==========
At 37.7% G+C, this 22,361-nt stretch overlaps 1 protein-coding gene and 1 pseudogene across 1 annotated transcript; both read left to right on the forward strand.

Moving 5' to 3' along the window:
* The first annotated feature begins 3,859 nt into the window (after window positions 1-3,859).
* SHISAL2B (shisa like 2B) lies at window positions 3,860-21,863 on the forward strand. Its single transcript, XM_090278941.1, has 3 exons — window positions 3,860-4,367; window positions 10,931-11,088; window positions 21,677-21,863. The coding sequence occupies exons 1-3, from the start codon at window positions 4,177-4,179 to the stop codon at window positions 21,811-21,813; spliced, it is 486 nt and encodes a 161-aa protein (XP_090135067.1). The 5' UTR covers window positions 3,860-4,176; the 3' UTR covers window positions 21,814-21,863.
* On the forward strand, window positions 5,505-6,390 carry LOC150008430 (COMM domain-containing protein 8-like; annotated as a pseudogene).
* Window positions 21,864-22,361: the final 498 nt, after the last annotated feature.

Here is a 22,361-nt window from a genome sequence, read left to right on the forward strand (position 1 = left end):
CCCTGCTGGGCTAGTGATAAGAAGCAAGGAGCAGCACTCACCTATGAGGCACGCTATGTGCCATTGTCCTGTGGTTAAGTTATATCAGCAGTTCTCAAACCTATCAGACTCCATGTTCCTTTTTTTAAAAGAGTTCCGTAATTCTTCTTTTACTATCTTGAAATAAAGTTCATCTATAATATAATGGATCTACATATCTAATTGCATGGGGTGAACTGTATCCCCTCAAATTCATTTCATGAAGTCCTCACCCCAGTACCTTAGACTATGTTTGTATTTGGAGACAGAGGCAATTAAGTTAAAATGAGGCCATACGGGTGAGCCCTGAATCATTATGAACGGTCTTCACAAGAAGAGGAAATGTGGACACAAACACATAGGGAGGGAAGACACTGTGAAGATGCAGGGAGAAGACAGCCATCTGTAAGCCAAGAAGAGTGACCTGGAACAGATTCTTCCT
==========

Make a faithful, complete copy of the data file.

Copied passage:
At 37.7% G+C, this 22,361-nt stretch overlaps 1 protein-coding gene and 1 pseudogene across 1 annotated transcript; both read left to right on the forward strand.

Moving 5' to 3' along the window:
* The first annotated feature begins 3,859 nt into the window (after window positions 1-3,859).
* SHISAL2B (shisa like 2B) lies at window positions 3,860-21,863 on the forward strand. Its single transcript, XM_090278941.1, has 3 exons — window positions 3,860-4,367; window positions 10,931-11,088; window positions 21,677-21,863. The coding sequence occupies exons 1-3, from the start codon at window positions 4,177-4,179 to the stop codon at window positions 21,811-21,813; spliced, it is 486 nt and encodes a 161-aa protein (XP_090135067.1). The 5' UTR covers window positions 3,860-4,176; the 3' UTR covers window positions 21,814-21,863.
* On the forward strand, window positions 5,505-6,390 carry LOC150008430 (COMM domain-containing protein 8-like; annotated as a pseudogene).
* Window positions 21,864-22,361: the final 498 nt, after the last annotated feature.

Here is a 22,361-nt window from a genome sequence, read left to right on the forward strand (position 1 = left end):
CCCTGCTGGGCTAGTGATAAGAAGCAAGGAGCAGCACTCACCTATGAGGCACGCTATGTGCCATTGTCCTGTGGTTAAGTTATATCAGCAGTTCTCAAACCTATCAGACTCCATGTTCCTTTTTTTAAAAGAGTTCCGTAATTCTTCTTTTACTATCTTGAAATAAAGTTCATCTATAATATAATGGATCTACATATCTAATTGCATGGGGTGAACTGTATCCCCTCAAATTCATTTCATGAAGTCCTCACCCCAGTACCTTAGACTATGTTTGTATTTGGAGACAGAGGCAATTAAGTTAAAATGAGGCCATACGGGTGAGCCCTGAATCATTATGAACGGTCTTCACAAGAAGAGGAAATGTGGACACAAACACATAGGGAGGGAAGACACTGTGAAGATGCAGGGAGAAGACAGCCATCTGTAAGCCAAGAAGAGTGACCTGGAACAGATTCTTCCT